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Aug 3, 2014 06:12 AM

Pot-sized spaghetti?

Spotted this on the end cap today at the store and my first thought was "is this real life?" Is this even spaghetti anymore? Is it that difficult to snap spaghetti or let it soften a few seconds so that the entire length of the noodle can be submerged? Just curious what others think about the apparent evident "need" for such a product.

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  1. Need? There's no possible "need" that this fulfills. There are the two solutions that you've already mentioned. This product's target audience resides in new heights of incompetence/laziness that I don't even want to think about. On the flipside, there is the OCD/insanity possibility; you want half-length spaghetti, but you must have *precision* - snapping will not give you this.

    Anyway, it's Mueller's: an old, established brand, but it's not the pinnacle of pasta.

    8 Replies
    1. re: mcsheridan

      OK, I'm glad you said it. My second thought was "are people really this lazy?" I'm pretty OCD and not even I get bent out of shape that the pasta is not exactly split in half. I think the former explanation beats the latter. I was just shocked it was not only a product but featured on the end cap. Not the pinnacle of pasta but for my 80 year old grandparents and many other families I know Mueller is the brand it's like Heinz vs. Hunt's.

      1. re: fldhkybnva

        It gets better. I went to the Mueller's Pasta homepage and saw their new splash ad for this product. Here's their tagline: "Try the new no-break, no-mess, pot-sized spaghetti that changes things forever."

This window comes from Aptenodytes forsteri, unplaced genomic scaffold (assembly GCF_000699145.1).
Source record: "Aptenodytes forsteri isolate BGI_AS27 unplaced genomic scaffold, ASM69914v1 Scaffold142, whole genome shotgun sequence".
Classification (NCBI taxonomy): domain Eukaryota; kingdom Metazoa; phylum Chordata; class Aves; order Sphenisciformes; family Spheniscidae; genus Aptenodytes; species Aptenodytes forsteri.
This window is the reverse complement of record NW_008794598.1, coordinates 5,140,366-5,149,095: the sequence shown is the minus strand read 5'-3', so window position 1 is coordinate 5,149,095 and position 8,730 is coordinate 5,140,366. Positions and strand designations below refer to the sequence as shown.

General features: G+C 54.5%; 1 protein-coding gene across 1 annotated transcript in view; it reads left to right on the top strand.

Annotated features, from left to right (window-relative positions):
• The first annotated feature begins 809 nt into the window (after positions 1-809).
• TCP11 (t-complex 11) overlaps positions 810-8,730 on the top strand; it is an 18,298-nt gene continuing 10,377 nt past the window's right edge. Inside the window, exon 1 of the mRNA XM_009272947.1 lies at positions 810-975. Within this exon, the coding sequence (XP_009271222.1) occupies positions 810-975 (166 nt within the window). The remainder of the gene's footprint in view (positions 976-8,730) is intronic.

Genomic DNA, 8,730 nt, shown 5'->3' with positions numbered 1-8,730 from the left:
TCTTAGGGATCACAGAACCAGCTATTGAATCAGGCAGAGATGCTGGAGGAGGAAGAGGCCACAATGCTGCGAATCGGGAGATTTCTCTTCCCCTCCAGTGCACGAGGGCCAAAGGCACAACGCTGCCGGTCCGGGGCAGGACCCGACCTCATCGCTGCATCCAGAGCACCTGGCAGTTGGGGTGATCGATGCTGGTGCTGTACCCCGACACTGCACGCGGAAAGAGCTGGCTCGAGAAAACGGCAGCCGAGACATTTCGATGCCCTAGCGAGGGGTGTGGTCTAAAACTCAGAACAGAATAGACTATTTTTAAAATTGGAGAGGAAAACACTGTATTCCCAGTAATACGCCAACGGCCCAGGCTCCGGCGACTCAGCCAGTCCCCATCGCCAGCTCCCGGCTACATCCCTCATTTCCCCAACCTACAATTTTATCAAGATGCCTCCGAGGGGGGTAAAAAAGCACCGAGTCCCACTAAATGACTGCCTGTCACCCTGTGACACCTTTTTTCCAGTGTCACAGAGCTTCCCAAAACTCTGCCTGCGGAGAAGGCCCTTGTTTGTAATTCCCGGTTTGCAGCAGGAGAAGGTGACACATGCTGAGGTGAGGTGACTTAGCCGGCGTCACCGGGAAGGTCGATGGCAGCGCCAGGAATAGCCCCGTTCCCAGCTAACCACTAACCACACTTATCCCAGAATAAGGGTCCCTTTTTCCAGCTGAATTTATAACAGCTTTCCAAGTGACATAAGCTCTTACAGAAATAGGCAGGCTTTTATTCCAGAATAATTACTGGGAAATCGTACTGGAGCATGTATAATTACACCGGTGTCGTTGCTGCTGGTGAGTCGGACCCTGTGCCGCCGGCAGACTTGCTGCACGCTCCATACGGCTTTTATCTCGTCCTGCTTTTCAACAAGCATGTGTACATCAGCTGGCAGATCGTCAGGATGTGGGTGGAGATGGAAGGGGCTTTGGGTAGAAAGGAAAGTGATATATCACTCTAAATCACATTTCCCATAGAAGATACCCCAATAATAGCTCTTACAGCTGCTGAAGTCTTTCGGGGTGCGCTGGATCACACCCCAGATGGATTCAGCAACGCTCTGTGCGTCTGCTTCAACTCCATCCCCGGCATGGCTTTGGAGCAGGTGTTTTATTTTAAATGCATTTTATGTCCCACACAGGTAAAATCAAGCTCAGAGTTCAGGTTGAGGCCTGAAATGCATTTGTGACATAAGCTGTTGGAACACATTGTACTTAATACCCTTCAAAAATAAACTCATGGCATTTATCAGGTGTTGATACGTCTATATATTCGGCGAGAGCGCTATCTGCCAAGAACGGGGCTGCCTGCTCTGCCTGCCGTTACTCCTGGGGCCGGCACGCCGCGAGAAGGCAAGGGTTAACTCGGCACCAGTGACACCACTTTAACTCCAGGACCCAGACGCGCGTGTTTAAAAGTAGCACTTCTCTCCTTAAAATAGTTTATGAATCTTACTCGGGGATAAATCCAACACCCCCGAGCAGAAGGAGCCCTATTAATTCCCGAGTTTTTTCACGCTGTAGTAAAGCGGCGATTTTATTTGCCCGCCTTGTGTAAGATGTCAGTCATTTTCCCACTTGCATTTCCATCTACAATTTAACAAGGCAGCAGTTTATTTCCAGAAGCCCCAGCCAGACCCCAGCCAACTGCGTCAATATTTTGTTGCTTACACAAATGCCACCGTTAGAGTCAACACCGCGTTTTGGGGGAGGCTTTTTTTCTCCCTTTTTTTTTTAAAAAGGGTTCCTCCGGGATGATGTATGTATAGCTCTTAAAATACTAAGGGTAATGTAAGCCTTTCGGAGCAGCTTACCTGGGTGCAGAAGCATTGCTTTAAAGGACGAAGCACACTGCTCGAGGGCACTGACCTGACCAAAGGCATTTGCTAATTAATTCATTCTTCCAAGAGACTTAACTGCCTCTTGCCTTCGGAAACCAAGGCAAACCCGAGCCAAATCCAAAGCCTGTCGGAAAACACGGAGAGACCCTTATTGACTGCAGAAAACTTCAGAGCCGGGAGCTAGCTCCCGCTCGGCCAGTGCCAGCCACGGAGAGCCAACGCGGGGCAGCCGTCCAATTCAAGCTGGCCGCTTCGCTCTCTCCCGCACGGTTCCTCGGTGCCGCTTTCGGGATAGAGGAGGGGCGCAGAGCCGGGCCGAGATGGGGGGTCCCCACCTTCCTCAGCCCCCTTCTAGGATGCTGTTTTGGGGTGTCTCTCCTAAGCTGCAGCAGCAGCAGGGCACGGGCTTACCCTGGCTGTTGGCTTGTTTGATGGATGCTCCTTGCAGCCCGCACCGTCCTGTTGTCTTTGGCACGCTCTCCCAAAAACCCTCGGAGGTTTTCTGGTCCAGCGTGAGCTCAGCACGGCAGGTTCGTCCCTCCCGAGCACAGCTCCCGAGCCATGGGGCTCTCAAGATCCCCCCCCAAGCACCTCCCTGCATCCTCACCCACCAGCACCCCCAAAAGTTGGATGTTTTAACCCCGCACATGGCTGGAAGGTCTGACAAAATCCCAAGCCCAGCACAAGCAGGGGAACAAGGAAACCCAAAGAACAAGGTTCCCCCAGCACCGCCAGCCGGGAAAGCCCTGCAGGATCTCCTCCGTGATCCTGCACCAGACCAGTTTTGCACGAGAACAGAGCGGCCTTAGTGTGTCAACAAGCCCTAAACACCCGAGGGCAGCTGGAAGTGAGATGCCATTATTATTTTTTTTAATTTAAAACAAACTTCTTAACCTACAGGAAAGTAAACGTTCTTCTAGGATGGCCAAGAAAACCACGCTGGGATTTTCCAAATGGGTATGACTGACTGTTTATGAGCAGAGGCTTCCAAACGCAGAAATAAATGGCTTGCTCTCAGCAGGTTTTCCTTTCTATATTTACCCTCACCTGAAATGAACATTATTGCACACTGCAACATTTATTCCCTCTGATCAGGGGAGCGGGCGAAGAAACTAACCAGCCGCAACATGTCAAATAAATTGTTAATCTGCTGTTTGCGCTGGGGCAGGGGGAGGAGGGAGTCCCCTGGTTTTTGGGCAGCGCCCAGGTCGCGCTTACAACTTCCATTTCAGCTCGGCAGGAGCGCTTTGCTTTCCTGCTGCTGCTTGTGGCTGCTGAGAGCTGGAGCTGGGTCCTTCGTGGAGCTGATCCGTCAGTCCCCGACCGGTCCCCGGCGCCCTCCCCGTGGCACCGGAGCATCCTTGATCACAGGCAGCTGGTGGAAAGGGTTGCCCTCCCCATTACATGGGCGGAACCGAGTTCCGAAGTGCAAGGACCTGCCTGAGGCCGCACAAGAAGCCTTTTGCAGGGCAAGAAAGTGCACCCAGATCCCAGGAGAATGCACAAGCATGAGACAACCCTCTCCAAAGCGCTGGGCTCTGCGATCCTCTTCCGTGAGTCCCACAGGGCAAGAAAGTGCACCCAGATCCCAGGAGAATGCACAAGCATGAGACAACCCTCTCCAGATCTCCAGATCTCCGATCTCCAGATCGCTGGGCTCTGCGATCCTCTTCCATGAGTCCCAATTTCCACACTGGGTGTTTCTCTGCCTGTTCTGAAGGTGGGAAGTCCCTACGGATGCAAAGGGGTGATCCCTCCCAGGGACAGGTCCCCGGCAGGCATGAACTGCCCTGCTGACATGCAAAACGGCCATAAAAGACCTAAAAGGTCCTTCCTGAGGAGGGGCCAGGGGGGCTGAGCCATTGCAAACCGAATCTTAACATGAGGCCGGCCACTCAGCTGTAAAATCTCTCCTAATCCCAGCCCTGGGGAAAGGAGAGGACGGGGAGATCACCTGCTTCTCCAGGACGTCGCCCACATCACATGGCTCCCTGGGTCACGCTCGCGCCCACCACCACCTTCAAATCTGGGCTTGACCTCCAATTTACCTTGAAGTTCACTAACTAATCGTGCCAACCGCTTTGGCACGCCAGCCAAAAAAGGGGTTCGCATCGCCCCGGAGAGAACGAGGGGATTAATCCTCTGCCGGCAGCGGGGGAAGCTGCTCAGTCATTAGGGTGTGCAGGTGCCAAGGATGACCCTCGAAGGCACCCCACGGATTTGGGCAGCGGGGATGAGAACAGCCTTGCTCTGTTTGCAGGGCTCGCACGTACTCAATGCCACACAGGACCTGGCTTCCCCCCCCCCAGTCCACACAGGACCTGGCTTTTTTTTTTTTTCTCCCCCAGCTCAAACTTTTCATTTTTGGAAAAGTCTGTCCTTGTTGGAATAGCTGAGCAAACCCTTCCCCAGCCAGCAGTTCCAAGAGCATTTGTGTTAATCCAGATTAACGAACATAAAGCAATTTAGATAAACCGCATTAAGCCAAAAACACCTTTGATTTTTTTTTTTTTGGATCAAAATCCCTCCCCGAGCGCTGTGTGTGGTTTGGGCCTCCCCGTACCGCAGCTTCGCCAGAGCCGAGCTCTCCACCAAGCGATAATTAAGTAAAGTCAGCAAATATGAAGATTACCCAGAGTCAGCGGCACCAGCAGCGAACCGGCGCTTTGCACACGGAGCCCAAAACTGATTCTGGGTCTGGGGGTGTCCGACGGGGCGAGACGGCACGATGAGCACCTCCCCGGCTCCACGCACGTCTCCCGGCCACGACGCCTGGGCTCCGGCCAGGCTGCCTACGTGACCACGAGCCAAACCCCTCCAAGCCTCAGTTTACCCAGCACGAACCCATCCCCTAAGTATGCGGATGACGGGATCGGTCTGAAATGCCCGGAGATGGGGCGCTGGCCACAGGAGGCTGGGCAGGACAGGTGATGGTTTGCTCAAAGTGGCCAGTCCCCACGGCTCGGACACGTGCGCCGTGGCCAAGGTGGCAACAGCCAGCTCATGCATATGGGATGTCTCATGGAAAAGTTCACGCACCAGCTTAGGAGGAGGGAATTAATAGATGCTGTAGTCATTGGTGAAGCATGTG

It's a pasta revolution! Who knew? It also comes in three other varieties, Angel Hair, Spaghetti, and Linguine.

        PS: Coming from an Irish-German family, we bought Mueller's all the time.
        I haven't had it in decades. I used Ronzoni for the longest time, then moved to Barilla. I'll sometimes toy with De Cecco or an imported bronze die-extruded pasta but those are usually out of my price range.

        1. re: mcsheridan

          Perfect! I was hoping I wouldn't have to continue to snap linguine.

              1. re: meatn3

                well if the angels didn't go and crispy-perm it...

                I know what's next, split cannelloni?

                end cap placement is the island of mis-fit products ("no child wants a Charlie in the box!" for which manufacturers pay top dollar to move merchandise before they get shipped back or go on the remaindered aisle.

                  1. re: hill food

                    end caps are for weekly sale and popular items around here.

          1. Gonna look for this just to see price difference?? I'm cooking for one, so often use sauce pot for 1-2 portions of long pasta. It MIGHT take 30 seconds or so for pasta to wilt enough to be gently coaxed down into boiling water... I can spare that time.

            5 Replies
            1. re: kseiverd

              Argg, I should have checked that. I do like the "Yes, it's a pound."

              1. re: kseiverd

                Convenience or not, I'd be shocked if there were a price differential.

                I have to admit I never used to snap my pasta. My family did when I was a child but we didn't have the right pot for long pasta.